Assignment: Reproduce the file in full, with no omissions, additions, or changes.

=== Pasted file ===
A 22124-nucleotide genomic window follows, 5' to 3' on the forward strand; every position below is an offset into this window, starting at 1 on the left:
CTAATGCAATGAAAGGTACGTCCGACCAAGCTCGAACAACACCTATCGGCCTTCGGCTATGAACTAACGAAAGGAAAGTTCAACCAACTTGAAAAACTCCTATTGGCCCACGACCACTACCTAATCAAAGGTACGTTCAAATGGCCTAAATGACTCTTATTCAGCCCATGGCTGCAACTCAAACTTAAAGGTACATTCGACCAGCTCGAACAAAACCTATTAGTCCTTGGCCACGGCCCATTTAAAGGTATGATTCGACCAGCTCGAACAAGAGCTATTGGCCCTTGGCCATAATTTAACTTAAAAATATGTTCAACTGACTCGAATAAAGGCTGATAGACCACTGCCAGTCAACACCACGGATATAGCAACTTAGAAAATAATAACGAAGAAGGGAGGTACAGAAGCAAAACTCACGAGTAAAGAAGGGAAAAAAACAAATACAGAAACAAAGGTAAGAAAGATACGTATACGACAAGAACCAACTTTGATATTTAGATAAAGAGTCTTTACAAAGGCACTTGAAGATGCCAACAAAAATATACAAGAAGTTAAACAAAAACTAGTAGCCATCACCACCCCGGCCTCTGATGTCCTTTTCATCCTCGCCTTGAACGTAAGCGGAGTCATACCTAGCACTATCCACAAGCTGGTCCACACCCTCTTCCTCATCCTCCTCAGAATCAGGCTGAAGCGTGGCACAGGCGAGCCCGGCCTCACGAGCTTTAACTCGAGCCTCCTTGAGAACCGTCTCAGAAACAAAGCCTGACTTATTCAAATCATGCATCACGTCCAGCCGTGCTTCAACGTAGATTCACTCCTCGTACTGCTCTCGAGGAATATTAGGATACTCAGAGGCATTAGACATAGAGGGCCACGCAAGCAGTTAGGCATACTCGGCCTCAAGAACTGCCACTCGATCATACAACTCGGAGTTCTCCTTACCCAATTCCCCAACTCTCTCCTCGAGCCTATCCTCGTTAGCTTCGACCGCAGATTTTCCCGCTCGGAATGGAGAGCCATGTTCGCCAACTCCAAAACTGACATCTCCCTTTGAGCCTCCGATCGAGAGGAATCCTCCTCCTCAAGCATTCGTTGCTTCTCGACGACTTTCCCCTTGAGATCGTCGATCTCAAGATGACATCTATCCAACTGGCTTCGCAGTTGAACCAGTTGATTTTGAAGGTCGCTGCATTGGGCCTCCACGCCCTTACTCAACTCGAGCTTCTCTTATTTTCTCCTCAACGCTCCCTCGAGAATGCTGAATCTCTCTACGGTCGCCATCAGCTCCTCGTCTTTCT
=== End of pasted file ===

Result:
A 22124-nucleotide genomic window follows, 5' to 3' on the forward strand; every position below is an offset into this window, starting at 1 on the left:
CTAATGCAATGAAAGGTACGTCCGACCAAGCTCGAACAACACCTATCGGCCTTCGGCTATGAACTAACGAAAGGAAAGTTCAACCAACTTGAAAAACTCCTATTGGCCCACGACCACTACCTAATCAAAGGTACGTTCAAATGGCCTAAATGACTCTTATTCAGCCCATGGCTGCAACTCAAACTTAAAGGTACATTCGACCAGCTCGAACAAAACCTATTAGTCCTTGGCCACGGCCCATTTAAAGGTATGATTCGACCAGCTCGAACAAGAGCTATTGGCCCTTGGCCATAATTTAACTTAAAAATATGTTCAACTGACTCGAATAAAGGCTGATAGACCACTGCCAGTCAACACCACGGATATAGCAACTTAGAAAATAATAACGAAGAAGGGAGGTACAGAAGCAAAACTCACGAGTAAAGAAGGGAAAAAAACAAATACAGAAACAAAGGTAAGAAAGATACGTATACGACAAGAACCAACTTTGATATTTAGATAAAGAGTCTTTACAAAGGCACTTGAAGATGCCAACAAAAATATACAAGAAGTTAAACAAAAACTAGTAGCCATCACCACCCCGGCCTCTGATGTCCTTTTCATCCTCGCCTTGAACGTAAGCGGAGTCATACCTAGCACTATCCACAAGCTGGTCCACACCCTCTTCCTCATCCTCCTCAGAATCAGGCTGAAGCGTGGCACAGGCGAGCCCGGCCTCACGAGCTTTAACTCGAGCCTCCTTGAGAACCGTCTCAGAAACAAAGCCTGACTTATTCAAATCATGCATCACGTCCAGCCGTGCTTCAACGTAGATTCACTCCTCGTACTGCTCTCGAGGAATATTAGGATACTCAGAGGCATTAGACATAGAGGGCCACGCAAGCAGTTAGGCATACTCGGCCTCAAGAACTGCCACTCGATCATACAACTCGGAGTTCTCCTTACCCAATTCCCCAACTCTCTCCTCGAGCCTATCCTCGTTAGCTTCGACCGCAGATTTTCCCGCTCGGAATGGAGAGCCATGTTCGCCAACTCCAAAACTGACATCTCCCTTTGAGCCTCCGATCGAGAGGAATCCTCCTCCTCAAGCATTCGTTGCTTCTCGACGACTTTCCCCTTGAGATCGTCGATCTCAAGATGACATCTATCCAACTGGCTTCGCAGTTGAACCAGTTGATTTTGAAGGTCGCTGCATTGGGCCTCCACGCCCTTACTCAACTCGAGCTTCTCTTATTTTCTCCTCAACGCTCCCTCGAGAATGCTGAATCTCTCTACGGTCGCCATCAGCTCCTCGTCTTTCT